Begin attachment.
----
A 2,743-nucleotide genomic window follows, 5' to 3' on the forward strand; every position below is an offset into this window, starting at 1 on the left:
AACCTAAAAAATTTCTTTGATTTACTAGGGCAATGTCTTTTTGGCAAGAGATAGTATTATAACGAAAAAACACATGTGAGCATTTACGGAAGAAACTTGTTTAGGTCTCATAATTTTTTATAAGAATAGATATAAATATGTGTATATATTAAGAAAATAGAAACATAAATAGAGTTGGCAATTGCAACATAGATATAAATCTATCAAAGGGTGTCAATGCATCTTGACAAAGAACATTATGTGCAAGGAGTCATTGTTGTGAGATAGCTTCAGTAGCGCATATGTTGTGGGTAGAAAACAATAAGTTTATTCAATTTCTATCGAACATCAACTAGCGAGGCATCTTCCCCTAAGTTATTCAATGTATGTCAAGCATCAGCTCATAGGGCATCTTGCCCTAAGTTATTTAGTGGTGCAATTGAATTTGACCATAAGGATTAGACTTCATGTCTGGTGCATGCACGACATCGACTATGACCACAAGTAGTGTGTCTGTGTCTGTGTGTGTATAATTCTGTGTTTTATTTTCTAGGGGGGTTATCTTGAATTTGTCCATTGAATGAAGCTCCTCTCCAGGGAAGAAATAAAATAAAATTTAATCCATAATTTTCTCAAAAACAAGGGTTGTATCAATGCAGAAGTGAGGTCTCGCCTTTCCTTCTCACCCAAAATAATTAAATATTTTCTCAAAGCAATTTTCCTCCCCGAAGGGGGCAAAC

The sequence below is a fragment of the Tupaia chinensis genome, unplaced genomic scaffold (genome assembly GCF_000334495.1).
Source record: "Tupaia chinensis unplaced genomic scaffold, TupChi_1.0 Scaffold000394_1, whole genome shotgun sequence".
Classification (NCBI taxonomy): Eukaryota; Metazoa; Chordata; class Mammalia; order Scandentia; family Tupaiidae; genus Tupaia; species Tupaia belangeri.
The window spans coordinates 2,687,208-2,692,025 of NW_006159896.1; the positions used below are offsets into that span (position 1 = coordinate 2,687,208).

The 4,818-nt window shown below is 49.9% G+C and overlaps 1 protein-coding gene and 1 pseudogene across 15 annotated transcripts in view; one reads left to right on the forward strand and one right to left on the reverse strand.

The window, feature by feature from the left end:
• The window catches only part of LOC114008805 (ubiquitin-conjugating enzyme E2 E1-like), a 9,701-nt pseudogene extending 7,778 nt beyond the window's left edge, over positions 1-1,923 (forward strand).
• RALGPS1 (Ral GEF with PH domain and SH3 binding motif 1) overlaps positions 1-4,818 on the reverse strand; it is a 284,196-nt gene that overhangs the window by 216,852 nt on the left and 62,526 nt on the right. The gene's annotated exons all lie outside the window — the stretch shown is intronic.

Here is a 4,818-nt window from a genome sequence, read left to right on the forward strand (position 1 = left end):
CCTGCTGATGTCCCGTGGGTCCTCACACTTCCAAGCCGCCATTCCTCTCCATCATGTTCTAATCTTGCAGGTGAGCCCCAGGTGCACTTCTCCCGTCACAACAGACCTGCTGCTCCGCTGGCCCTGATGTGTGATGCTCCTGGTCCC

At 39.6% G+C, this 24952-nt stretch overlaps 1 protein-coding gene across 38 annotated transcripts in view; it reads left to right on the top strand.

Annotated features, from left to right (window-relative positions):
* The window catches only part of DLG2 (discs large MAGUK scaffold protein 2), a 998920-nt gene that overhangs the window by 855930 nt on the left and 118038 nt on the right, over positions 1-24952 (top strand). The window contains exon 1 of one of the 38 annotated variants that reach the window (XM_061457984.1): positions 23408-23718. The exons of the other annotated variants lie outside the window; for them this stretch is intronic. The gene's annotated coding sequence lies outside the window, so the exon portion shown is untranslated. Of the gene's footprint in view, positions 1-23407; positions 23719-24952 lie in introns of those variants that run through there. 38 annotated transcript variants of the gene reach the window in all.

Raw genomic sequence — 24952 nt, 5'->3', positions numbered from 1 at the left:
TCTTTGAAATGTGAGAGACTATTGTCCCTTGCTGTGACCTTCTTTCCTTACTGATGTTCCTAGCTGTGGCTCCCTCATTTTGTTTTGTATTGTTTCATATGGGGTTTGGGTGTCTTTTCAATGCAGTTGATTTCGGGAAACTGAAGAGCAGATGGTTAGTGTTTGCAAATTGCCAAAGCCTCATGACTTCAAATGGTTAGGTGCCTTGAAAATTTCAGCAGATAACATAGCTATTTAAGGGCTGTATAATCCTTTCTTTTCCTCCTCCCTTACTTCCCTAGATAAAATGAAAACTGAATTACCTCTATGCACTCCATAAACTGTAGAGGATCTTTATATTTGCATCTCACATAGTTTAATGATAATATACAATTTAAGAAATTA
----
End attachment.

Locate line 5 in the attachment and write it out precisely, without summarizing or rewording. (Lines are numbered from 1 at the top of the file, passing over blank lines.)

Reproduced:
Classification (NCBI taxonomy): Eukaryota; Metazoa; Chordata; class Mammalia; order Scandentia; family Tupaiidae; genus Tupaia; species Tupaia belangeri.